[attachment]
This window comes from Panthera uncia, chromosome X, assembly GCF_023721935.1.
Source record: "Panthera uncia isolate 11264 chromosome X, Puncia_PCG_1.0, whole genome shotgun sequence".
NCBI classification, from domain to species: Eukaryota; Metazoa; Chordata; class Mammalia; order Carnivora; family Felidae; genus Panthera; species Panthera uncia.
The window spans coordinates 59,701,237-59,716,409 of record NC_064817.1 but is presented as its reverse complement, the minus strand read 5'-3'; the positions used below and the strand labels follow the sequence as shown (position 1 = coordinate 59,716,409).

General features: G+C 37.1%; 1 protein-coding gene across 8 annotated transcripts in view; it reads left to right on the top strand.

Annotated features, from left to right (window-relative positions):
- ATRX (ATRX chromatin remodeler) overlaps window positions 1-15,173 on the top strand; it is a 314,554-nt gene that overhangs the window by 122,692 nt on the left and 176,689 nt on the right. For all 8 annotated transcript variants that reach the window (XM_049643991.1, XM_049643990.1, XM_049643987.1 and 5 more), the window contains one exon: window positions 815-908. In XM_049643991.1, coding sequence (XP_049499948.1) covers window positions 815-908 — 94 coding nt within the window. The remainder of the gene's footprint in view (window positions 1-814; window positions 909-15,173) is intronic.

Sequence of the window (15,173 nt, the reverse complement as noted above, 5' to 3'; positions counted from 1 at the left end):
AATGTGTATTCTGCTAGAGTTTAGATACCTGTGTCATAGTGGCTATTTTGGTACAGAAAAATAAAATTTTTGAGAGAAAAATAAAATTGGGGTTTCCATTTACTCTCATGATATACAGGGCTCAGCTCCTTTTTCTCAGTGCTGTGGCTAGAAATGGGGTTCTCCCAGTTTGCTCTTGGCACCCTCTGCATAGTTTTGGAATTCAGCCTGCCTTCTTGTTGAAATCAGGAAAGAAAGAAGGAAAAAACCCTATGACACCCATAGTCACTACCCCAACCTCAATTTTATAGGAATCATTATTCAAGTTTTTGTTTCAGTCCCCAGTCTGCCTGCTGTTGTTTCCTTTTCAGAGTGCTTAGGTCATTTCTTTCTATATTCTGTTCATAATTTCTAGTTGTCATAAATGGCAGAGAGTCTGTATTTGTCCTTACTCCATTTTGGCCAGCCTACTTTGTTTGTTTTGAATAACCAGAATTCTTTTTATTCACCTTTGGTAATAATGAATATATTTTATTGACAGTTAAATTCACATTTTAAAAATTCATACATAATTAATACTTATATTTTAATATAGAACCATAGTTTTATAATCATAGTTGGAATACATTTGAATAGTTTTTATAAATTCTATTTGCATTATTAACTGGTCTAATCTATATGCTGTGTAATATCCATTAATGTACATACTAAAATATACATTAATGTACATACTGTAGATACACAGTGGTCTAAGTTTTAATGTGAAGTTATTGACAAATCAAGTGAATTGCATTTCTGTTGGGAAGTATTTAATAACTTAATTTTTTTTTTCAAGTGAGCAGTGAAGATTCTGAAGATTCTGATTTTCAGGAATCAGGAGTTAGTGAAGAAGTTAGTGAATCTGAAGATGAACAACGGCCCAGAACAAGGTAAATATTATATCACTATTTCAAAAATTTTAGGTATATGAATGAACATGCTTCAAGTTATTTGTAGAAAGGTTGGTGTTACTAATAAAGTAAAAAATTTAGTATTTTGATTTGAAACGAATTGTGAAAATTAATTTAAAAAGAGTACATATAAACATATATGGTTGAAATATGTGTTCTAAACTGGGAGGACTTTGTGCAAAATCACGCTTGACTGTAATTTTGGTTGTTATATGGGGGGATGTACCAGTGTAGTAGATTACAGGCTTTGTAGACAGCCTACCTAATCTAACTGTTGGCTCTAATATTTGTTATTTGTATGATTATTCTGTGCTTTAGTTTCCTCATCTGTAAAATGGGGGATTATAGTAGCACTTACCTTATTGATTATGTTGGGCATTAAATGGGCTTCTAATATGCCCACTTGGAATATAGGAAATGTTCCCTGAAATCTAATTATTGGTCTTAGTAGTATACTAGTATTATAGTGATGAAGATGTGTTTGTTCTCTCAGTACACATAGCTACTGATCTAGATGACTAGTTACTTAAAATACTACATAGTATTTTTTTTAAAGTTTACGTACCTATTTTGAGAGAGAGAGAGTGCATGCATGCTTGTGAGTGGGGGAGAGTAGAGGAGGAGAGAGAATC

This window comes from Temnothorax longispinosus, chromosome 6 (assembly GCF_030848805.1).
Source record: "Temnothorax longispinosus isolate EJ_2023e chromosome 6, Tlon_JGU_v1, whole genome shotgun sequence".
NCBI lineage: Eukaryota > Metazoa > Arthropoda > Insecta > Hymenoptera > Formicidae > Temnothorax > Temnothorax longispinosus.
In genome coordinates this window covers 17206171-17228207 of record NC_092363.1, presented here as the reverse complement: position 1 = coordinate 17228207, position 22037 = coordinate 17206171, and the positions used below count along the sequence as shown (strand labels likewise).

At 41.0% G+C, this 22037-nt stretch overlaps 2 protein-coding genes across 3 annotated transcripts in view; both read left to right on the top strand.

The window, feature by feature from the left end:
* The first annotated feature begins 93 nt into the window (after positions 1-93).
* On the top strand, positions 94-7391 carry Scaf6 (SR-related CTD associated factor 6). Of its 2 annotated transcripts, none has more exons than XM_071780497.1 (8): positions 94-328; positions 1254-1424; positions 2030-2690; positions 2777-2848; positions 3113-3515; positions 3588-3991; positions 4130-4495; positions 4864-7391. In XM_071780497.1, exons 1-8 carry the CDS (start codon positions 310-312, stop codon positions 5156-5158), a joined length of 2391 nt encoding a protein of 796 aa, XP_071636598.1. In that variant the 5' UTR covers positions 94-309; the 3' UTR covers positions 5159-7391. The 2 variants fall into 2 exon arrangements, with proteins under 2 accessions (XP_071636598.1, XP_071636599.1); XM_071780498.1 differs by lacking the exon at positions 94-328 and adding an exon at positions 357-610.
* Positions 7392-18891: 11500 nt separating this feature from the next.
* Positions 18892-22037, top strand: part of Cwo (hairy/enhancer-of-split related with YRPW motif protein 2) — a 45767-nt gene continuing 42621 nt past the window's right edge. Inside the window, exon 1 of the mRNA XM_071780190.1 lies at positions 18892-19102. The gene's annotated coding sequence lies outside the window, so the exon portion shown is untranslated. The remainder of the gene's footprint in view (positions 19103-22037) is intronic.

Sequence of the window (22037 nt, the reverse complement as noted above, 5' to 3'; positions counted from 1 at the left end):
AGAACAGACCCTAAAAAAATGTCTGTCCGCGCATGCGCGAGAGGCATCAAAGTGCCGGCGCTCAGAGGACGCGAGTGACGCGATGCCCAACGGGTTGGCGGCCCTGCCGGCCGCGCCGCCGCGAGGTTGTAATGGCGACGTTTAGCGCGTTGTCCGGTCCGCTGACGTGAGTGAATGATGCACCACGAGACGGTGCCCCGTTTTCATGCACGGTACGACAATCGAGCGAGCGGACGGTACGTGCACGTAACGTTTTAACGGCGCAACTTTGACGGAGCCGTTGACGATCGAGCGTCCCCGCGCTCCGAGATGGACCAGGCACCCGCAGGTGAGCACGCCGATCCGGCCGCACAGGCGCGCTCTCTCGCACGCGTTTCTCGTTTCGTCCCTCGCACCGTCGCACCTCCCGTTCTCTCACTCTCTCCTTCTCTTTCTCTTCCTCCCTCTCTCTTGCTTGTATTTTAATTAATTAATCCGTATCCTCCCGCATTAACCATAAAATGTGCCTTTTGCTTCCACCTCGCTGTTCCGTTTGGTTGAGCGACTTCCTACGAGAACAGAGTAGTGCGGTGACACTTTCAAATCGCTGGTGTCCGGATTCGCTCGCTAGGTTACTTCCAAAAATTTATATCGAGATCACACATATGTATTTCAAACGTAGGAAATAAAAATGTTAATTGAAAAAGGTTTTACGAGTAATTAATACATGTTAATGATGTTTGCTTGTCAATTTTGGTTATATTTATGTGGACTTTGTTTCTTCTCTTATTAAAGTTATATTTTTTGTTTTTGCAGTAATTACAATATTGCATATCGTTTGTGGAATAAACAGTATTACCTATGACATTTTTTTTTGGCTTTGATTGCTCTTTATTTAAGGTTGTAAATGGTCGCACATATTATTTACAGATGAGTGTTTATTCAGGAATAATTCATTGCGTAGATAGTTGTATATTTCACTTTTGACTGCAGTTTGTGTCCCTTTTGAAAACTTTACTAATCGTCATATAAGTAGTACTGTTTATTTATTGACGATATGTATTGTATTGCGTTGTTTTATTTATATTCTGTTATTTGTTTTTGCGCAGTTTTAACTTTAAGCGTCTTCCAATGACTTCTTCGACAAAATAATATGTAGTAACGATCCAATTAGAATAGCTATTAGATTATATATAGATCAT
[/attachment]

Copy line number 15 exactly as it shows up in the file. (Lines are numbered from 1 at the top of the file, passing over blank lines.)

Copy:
The window, feature by feature from the left end: